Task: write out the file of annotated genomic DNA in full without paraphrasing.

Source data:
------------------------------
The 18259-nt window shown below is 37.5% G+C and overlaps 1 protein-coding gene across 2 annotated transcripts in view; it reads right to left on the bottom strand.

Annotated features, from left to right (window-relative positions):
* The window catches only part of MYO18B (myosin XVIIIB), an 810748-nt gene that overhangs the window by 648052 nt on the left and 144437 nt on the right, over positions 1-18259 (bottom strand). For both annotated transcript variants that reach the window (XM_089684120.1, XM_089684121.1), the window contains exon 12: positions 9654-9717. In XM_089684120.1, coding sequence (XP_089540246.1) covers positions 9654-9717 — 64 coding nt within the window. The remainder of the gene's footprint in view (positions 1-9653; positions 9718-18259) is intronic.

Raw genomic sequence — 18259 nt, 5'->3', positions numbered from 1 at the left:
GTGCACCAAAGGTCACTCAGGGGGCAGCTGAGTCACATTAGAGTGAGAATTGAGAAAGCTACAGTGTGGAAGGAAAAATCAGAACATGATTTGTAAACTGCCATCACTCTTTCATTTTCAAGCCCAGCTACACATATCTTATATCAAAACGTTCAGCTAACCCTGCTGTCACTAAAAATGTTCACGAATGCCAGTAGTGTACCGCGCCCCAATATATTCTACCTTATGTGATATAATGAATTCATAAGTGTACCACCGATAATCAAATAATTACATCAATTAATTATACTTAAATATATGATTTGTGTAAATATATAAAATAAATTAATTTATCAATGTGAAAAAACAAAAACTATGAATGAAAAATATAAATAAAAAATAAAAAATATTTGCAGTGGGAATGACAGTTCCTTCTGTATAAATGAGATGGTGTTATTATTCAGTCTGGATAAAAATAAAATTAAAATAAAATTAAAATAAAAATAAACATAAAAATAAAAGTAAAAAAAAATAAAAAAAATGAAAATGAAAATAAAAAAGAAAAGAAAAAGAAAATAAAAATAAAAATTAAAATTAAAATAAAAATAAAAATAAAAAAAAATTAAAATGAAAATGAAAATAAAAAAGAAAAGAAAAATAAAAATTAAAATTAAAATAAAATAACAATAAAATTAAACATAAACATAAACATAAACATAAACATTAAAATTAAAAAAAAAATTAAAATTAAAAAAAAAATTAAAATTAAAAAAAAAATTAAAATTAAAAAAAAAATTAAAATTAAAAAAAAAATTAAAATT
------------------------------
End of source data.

The 18259-nt window shown below is 37.5% G+C and overlaps 1 protein-coding gene across 2 annotated transcripts in view; it reads right to left on the bottom strand.

Annotated features, from left to right (window-relative positions):
* The window catches only part of MYO18B (myosin XVIIIB), an 810748-nt gene that overhangs the window by 648052 nt on the left and 144437 nt on the right, over positions 1-18259 (bottom strand). For both annotated transcript variants that reach the window (XM_089684120.1, XM_089684121.1), the window contains exon 12: positions 9654-9717. In XM_089684120.1, coding sequence (XP_089540246.1) covers positions 9654-9717 — 64 coding nt within the window. The remainder of the gene's footprint in view (positions 1-9653; positions 9718-18259) is intronic.

Raw genomic sequence — 18259 nt, 5'->3', positions numbered from 1 at the left:
GTGCACCAAAGGTCACTCAGGGGGCAGCTGAGTCACATTAGAGTGAGAATTGAGAAAGCTACAGTGTGGAAGGAAAAATCAGAACATGATTTGTAAACTGCCATCACTCTTTCATTTTCAAGCCCAGCTACACATATCTTATATCAAAACGTTCAGCTAACCCTGCTGTCACTAAAAATGTTCACGAATGCCAGTAGTGTACCGCGCCCCAATATATTCTACCTTATGTGATATAATGAATTCATAAGTGTACCACCGATAATCAAATAATTACATCAATTAATTATACTTAAATATATGATTTGTGTAAATATATAAAATAAATTAATTTATCAATGTGAAAAAACAAAAACTATGAATGAAAAATATAAATAAAAAATAAAAAATATTTGCAGTGGGAATGACAGTTCCTTCTGTATAAATGAGATGGTGTTATTATTCAGTCTGGATAAAAATAAAATTAAAATAAAATTAAAATAAAAATAAACATAAAAATAAAAGTAAAAAAAAATAAAAAAAATGAAAATGAAAATAAAAAAGAAAAGAAAAAGAAAATAAAAATAAAAATTAAAATTAAAATAAAAATAAAAATAAAAAAAAATTAAAATGAAAATGAAAATAAAAAAGAAAAGAAAAATAAAAATTAAAATTAAAATAAAATAACAATAAAATTAAACATAAACATAAACATAAACATAAACATTAAAATTAAAAAAAAAATTAAAATTAAAAAAAAAATTAAAATTAAAAAAAAAATTAAAATTAAAAAAAAAATTAAAATTAAAAAAAAAATTAAAATT